Guess who won out of three hundred singers? Yes, Marian won. She gave an amazing performance with the New York Philharmonic, and anyone would think that she would have had hundreds of invitations to sing after that. But the year was 1925, and Marian was a black woman in a country where black people were not treated the same as white people. The restrictive laws against African-Americans and the attitudes held by many people of that time made it very difficult for Marian, so when she had a chance to go to Europe, she did.


Marian became famous across the continent of Europe. She gave performances for the king of Sweden and the king of Denmark. She sang in Paris and London and toured Italy, Austria, Spain, Poland, Latvia, and Russia. She was praised by royalty, conductors, and music lovers everywhere she went. The color of her skin was not a concern; people just wanted to hear her sing. By the time she returned to the United States, she was known as one of the greatest singers in the world.


Back in America, Marian was invited to the White House by President Franklin Roosevelt and his wife, Eleanor. Marian was the first African American to be invited to the White House and the first to sing for the president. It seemed an even higher honor than singing for a king, and Marian said it was the only time she ever experienced stage fright. But, despite her nervousness, she must have done well, because they asked her to come again when the king and queen of England were visiting.


Marian was happy to be home in the United States, and she gave concerts throughout the country. She was deeply aware of the suffering caused by the idea that people with dark skin did not deserve the same treatment as those with light skin. She did what she could to change that belief. In the South, where barriers were particularly strong, she insisted on having seating available up front for black audience members. Usually, the black ticket holders had only the poorest seats in the back section, although they paid the same ticket price as those up front. It was a small victory, but it was something she could do.


Then something happened that drew a lot of attention to Marian and the unfairness of racial discrimination. Marian and the people who helped arrange her concerts requested permission to use a large concert hall in Washington DC. The organization that owned the hall refused. No other reason was given except the color of her skin. Many people were shocked and took notice. When the president and first lady found out, they took action and gave permission for the concert to be held somewhere else on the morning of April 9, 1939. It was Easter morning, and the place they chose was the Lincoln Memorial — a beautiful and grand monument in the most public part of Washington DC.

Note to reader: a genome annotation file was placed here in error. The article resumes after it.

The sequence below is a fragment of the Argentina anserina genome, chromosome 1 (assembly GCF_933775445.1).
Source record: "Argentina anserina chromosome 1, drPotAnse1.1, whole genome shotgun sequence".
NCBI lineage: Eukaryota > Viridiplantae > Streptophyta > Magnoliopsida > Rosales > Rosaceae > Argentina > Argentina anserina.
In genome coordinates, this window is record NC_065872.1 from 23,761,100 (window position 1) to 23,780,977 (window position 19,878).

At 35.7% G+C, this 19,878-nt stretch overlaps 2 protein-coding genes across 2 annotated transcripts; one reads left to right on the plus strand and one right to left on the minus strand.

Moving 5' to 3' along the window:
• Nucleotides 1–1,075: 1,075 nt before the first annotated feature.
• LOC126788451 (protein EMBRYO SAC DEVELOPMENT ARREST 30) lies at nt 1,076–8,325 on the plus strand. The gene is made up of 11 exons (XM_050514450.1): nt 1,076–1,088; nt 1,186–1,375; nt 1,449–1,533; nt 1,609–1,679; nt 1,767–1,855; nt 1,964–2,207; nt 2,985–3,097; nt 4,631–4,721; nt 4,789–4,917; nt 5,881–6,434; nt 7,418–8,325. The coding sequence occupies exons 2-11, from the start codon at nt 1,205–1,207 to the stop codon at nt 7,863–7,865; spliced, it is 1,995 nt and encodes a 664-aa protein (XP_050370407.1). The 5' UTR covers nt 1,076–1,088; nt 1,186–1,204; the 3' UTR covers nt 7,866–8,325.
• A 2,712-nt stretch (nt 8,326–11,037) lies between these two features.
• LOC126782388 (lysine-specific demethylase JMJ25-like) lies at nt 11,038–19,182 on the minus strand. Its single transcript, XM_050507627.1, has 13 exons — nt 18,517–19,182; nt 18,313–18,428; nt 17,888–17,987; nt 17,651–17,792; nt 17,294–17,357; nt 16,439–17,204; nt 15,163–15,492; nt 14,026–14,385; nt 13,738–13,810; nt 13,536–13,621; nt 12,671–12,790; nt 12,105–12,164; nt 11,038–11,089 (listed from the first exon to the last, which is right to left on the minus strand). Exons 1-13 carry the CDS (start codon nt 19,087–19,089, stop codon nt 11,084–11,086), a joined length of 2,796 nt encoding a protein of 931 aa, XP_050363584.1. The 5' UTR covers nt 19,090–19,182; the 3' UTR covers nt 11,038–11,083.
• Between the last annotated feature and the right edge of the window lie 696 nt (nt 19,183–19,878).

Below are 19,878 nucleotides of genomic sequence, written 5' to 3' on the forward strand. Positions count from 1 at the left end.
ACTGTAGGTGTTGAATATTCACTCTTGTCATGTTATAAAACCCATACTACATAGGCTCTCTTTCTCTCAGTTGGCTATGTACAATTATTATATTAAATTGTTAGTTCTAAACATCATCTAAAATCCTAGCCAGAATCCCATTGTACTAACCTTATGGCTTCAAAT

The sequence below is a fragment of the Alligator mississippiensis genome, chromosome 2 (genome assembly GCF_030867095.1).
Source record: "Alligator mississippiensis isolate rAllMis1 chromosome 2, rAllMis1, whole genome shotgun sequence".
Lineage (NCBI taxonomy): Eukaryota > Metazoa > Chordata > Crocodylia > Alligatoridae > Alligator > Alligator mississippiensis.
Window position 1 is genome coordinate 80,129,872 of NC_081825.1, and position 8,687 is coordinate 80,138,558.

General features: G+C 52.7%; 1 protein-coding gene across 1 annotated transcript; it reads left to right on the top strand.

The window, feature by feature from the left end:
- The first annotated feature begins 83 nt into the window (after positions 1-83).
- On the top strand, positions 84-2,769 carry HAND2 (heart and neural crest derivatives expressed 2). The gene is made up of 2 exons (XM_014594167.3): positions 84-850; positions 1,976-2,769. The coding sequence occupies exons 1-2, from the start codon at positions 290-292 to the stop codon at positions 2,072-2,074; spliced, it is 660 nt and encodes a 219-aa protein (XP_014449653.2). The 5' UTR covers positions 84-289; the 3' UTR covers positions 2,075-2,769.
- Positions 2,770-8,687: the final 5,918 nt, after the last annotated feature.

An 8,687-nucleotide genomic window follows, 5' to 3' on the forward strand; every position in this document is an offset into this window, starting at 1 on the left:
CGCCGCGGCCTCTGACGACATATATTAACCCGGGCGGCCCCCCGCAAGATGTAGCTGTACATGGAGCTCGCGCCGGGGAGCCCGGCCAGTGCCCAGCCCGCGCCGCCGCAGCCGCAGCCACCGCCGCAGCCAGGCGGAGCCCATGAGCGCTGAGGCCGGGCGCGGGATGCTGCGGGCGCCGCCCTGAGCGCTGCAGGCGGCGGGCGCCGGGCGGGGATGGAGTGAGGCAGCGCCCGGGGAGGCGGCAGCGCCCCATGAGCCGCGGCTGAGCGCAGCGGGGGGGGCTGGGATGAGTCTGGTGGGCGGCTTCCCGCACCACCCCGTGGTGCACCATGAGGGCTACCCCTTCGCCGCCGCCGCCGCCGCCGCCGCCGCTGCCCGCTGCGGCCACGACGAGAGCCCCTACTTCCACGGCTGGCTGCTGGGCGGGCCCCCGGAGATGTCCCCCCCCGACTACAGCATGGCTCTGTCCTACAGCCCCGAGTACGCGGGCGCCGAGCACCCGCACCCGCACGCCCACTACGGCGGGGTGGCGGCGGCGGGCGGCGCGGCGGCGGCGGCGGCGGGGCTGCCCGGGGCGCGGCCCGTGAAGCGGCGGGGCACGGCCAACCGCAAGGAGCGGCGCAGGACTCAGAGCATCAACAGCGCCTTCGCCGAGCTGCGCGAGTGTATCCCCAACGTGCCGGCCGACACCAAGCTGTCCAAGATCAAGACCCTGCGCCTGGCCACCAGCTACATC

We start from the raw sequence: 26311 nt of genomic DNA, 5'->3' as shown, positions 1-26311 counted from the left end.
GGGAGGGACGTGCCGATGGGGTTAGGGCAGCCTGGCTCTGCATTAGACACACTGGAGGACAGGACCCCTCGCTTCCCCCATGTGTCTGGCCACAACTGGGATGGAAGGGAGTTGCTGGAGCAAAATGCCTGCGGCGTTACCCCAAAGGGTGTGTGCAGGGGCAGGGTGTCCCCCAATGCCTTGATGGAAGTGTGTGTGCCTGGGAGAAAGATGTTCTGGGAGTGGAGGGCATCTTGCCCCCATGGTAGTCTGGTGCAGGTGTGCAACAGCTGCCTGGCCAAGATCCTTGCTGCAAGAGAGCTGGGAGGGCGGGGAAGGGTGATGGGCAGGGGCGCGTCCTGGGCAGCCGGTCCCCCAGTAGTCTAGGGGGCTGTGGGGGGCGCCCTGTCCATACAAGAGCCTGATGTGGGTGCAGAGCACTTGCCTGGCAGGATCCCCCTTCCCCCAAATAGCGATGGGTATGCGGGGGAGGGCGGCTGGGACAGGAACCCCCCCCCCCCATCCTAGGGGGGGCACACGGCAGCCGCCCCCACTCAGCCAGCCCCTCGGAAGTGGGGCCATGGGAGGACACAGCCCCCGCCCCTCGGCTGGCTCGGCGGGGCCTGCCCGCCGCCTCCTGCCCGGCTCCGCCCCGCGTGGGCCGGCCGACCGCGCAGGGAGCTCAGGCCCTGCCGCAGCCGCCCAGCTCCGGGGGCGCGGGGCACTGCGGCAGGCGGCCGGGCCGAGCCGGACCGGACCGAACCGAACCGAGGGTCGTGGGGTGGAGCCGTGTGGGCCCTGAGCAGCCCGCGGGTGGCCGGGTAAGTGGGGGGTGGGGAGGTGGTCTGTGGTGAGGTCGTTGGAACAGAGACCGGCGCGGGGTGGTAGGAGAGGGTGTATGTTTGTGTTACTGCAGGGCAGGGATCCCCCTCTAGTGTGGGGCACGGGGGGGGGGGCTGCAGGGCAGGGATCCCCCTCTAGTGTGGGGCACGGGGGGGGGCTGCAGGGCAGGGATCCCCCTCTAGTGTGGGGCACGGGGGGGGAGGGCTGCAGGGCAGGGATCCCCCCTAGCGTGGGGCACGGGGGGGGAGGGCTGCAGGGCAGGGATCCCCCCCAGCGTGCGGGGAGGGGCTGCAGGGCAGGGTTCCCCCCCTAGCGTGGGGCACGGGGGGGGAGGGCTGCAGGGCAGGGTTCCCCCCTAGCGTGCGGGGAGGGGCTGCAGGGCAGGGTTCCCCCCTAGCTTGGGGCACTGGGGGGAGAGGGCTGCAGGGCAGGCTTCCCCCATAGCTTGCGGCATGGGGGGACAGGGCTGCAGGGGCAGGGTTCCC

Outside, on the steps in front of the memorial’s large statue of Abraham Lincoln, Marian Anderson gave a free concert. seventy-five thousand people sat outside to hear the music. The concert was also broadcast on the radio, and millions more were able to listen at home. It was a cold morning, and Marian had to wear a heavy coat over her lovely gown. But no one minded the chill, as the warm voice of Marian Anderson filled the air and filled the hearts of all who came.


Many lives were touched by Marian Anderson’s voice, and many were inspired by her example of beauty, kindness, and strength in the face of racial inequality. She continued to sing for all who would listen, and her voice helped people feel the one spirit that exists everywhere.


Lesson adapted from A JOYFUL PATH: Spiritual Curriculum for Young Hearts and Minds, Year 1 of the Inner Wisdom Series

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Trinity Episcopal Church

371 Delaware Avenue

Buffalo, New York 14202